Bird Box: Where the Movie Failed

Bird Box pales in comparison to its literary counterpart for a fundamental reason: consistency.

Adaptations Pop Culture

Netflix’s Bird Box, based on the 2014 novel of the same name by Josh Malerman, has received mix reviews. With a 63% rating on Rotten Tomatoes, and a 6.6 out of 10 on IMDb, qualifying it as an average film, released and promptly forgotten, and rightfully so, I’d say. With awkward dialogue, a one-dimensional cast of characters, and an ending so overly sappy that it made me groan in frustration, Bird Box pales in comparison to its literary counterpart for an even more fundamental reason: consistency.

 

 

When one constructs a magic system, they establish a set of rules, granting their supernatural entities certain abilities and limiting said abilities. Vampires burn up in the daylight, werewolves turn under a full moon, zombies can only be killed with a shot to the head, that sort of thing. Every piece of monster in fiction functions following a very strict set of commandments – their “thou shalt’s” and “thou shalt not’s” – but in Netflix’s Bird Box, there’s only one rule: if you look at the monsters, you commit suicide.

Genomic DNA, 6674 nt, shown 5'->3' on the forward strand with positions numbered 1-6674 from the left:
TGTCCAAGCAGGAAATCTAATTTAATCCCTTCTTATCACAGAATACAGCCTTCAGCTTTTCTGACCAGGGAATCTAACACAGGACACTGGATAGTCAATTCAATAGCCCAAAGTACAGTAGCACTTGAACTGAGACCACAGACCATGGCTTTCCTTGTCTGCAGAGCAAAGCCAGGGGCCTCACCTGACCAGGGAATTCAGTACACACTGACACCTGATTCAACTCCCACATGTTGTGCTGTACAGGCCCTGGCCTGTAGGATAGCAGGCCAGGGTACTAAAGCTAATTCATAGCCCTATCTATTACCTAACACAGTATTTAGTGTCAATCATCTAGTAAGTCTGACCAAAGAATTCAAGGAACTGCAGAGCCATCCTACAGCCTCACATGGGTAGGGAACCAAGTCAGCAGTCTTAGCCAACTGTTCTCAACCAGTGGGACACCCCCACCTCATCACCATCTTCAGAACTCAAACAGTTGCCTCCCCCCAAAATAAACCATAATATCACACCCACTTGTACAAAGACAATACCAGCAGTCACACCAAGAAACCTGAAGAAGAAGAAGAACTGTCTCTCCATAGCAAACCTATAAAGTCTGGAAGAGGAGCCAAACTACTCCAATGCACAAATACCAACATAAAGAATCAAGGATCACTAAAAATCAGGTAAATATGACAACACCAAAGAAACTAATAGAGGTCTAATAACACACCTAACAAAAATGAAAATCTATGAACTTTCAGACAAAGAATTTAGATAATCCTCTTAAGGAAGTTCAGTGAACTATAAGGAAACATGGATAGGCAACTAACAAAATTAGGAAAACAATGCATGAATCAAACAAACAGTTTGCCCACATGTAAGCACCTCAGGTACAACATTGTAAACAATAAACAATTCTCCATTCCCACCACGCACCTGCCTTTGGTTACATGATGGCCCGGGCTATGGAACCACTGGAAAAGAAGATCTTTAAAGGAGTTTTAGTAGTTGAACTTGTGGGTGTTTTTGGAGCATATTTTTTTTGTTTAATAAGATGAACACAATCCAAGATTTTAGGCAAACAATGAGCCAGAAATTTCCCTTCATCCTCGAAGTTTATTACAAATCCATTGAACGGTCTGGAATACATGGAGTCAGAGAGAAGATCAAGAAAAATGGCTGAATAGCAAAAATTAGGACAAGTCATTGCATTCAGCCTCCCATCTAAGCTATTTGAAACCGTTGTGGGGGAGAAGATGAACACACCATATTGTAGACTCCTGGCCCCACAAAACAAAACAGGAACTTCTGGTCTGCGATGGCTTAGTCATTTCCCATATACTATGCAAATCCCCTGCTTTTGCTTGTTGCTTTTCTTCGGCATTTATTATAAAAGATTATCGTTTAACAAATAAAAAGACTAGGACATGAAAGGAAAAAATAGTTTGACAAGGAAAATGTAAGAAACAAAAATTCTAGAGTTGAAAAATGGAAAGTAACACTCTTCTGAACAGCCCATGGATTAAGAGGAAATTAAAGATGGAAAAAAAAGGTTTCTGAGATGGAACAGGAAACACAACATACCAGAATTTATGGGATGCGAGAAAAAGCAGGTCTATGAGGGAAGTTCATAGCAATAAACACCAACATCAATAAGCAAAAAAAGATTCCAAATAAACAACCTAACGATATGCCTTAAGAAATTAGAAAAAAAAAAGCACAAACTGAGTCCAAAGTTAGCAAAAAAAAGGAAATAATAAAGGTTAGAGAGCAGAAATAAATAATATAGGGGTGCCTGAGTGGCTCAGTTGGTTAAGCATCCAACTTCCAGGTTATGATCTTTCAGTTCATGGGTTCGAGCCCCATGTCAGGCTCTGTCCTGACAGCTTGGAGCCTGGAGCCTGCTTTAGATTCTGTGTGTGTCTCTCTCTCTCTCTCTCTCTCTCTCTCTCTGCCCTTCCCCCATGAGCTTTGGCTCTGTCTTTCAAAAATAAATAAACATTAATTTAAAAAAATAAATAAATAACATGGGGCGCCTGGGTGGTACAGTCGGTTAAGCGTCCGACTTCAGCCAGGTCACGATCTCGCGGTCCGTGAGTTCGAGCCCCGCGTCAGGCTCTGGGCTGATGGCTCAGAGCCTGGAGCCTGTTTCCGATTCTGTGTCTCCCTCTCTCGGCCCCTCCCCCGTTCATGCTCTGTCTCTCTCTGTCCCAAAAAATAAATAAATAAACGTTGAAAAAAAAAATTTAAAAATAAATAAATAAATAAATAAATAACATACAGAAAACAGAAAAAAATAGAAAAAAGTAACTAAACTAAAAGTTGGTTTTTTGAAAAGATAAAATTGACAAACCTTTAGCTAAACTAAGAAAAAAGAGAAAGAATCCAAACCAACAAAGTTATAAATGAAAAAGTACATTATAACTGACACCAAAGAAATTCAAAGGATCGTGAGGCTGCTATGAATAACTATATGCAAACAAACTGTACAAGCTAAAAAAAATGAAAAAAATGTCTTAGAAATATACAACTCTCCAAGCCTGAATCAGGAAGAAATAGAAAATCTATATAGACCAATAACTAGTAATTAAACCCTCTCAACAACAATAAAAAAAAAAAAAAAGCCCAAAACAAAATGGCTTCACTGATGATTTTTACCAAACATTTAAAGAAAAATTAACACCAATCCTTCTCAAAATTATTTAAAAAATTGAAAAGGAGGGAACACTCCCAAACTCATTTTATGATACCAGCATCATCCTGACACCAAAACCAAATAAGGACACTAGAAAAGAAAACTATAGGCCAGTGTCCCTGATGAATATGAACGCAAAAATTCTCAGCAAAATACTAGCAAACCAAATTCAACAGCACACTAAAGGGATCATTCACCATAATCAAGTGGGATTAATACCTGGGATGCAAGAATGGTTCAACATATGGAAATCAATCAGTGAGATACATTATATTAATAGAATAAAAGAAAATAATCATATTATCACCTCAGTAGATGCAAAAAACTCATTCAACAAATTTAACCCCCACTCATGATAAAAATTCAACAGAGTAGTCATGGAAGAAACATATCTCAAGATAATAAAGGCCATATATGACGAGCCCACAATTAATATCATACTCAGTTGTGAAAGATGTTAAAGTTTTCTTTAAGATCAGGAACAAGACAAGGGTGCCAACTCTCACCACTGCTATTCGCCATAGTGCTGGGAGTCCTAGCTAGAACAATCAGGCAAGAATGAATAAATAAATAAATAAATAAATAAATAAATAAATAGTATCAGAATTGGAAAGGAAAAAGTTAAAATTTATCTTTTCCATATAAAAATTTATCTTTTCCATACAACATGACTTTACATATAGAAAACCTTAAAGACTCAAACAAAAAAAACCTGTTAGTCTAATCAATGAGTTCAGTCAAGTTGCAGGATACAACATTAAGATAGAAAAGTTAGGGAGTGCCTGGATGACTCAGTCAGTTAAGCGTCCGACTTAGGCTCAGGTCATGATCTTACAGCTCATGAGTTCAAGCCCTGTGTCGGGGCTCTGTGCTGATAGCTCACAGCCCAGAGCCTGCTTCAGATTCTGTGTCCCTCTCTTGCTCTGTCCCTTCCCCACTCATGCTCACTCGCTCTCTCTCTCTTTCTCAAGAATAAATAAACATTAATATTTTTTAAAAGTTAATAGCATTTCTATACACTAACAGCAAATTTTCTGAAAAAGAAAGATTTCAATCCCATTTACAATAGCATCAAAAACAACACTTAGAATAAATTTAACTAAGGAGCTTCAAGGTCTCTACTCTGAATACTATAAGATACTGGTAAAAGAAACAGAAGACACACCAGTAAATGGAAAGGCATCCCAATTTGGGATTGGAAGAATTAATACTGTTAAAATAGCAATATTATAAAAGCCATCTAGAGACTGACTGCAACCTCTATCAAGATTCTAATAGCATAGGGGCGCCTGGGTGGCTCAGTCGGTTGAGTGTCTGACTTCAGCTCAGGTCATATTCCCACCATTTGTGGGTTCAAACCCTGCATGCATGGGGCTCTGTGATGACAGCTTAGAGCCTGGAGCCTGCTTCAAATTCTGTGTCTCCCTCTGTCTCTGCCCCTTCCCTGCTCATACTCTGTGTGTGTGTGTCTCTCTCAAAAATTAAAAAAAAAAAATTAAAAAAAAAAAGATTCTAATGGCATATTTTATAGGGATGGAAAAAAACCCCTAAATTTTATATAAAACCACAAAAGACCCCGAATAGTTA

Image via Pristine Auction

With no rules governing how the monsters functioned, frequently we saw them acting inconsistently. If they can almost topple a car, that means they can interact with the physical world, so why couldn’t they just pull off Malorie’s blindfold? If they have no physical presence, how come they can’t enter houses, and if they do have a physical presence and are just, say, too big to fit indoors, then why don’t we see them knock down trees or part bushes as they move through the forest? If seeing them through a camera still makes you kill yourself, then why didn’t Malorie and Shannon kill themselves in the beginning when they watched the news report of the mass suicides in Europe? When you don’t establish specific rules, your magic system collapses with even the slightest bit of scrutiny.

 

 

In the book, however, I understood what the monsters were and were not capable of, letting me know what I’m supposed to be afraid of. They say that the unknown is the most terrifying thing of all, but I completely disagree. If you don’t know what it is, what are you afraid of it doing to you? So folks, if you’re creating your very own monster, clearly demarcated rules and limitations actually make it scarier.

Featured image via El Quindiamo